Halloween is here, and I start thinking about things to do on the creepiest night of the year. Staying home and watching a horror movie is always a good option. The exciting thing is that I can’t resist a good classic, although today’s films are increasingly well done and realistic.
Like any movie, horror flicks also have their settings, many of which are essential to set the mood of the story. From the United States, the Middle East or Europe, enjoy my top horror movies and take a different journey to this haunting places.
Glacier National Park, Montana, USA
Glacier National Park, located in the state of Montana, on the border of the United States with Canada, is one of the most important natural parks in the region. Around here you can find about 130 lakes, over a thousand different types of plants and hundreds of animal species.
But this place, already so crucial for its ecosystem, was also the stage for the recordings of the famous Stanley Kubrick film, “The Shining” (1980).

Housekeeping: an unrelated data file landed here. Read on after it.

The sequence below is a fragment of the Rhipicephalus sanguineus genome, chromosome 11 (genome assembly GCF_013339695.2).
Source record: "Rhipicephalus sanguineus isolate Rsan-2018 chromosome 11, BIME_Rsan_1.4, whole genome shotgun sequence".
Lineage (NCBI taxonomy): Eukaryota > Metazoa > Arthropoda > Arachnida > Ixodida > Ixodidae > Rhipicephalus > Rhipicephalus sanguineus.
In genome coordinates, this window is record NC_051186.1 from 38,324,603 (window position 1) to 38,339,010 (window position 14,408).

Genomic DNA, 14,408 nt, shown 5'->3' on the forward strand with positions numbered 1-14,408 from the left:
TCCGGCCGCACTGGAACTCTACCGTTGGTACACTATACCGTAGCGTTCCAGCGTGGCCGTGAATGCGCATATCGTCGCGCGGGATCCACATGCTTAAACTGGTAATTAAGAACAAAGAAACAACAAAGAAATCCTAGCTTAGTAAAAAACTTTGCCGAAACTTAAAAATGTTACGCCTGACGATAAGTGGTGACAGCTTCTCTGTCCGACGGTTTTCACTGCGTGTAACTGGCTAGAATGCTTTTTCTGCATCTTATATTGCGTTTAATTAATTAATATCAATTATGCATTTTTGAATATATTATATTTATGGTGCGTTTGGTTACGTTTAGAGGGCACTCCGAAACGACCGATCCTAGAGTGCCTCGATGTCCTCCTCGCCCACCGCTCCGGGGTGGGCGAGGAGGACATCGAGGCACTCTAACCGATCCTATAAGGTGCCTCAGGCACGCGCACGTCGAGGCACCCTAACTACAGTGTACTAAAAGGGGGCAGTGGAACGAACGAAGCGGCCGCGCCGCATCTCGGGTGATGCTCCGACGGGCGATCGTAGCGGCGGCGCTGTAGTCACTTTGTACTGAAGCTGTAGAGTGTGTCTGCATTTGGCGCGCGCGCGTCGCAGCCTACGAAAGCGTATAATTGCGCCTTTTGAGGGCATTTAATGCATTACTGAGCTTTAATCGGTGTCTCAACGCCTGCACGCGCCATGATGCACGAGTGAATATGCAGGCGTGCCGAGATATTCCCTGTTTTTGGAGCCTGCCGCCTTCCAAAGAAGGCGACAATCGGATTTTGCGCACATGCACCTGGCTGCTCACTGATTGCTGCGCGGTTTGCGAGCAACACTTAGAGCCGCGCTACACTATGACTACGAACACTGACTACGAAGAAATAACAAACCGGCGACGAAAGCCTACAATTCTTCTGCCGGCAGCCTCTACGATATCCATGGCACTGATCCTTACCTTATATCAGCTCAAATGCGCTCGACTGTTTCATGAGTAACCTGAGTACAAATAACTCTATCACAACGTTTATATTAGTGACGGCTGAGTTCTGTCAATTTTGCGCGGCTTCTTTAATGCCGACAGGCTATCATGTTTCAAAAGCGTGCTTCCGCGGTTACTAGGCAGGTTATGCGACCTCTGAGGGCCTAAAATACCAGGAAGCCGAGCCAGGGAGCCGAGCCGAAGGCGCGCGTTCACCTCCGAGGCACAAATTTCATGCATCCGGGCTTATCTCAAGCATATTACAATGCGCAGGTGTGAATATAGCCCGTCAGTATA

The opening scene takes us to fly over the waters of Glacier National Park and following the car that transports the main character through the winding roads that lead to the hotel where everything happens. This is accompanied by a soundtrack that brings a shiver down our spine. “The Shining” is and remains a Halloween classic!
Just out of curiosity, the hotel that appears in the movie (at least the outside footage, since most of the scenes were filmed in the studio) is Timberline Lodge and is not in Glacier National Park but in Mount Hood in Oregon.
Bodega Bay, Califórnia, USA
For me, one of the horror movies of all time! Alfred Hitchcock’s “The Birds” may seem kind of lame to some movie fans, but we have to keep in mind that the film debuted in 1963 and still excites us today. Goosebumps!
In the opening scenes, we see the main character walk the streets of San Francisco, but it’s in Bodega Bay, about 50 miles further north, that the action takes place.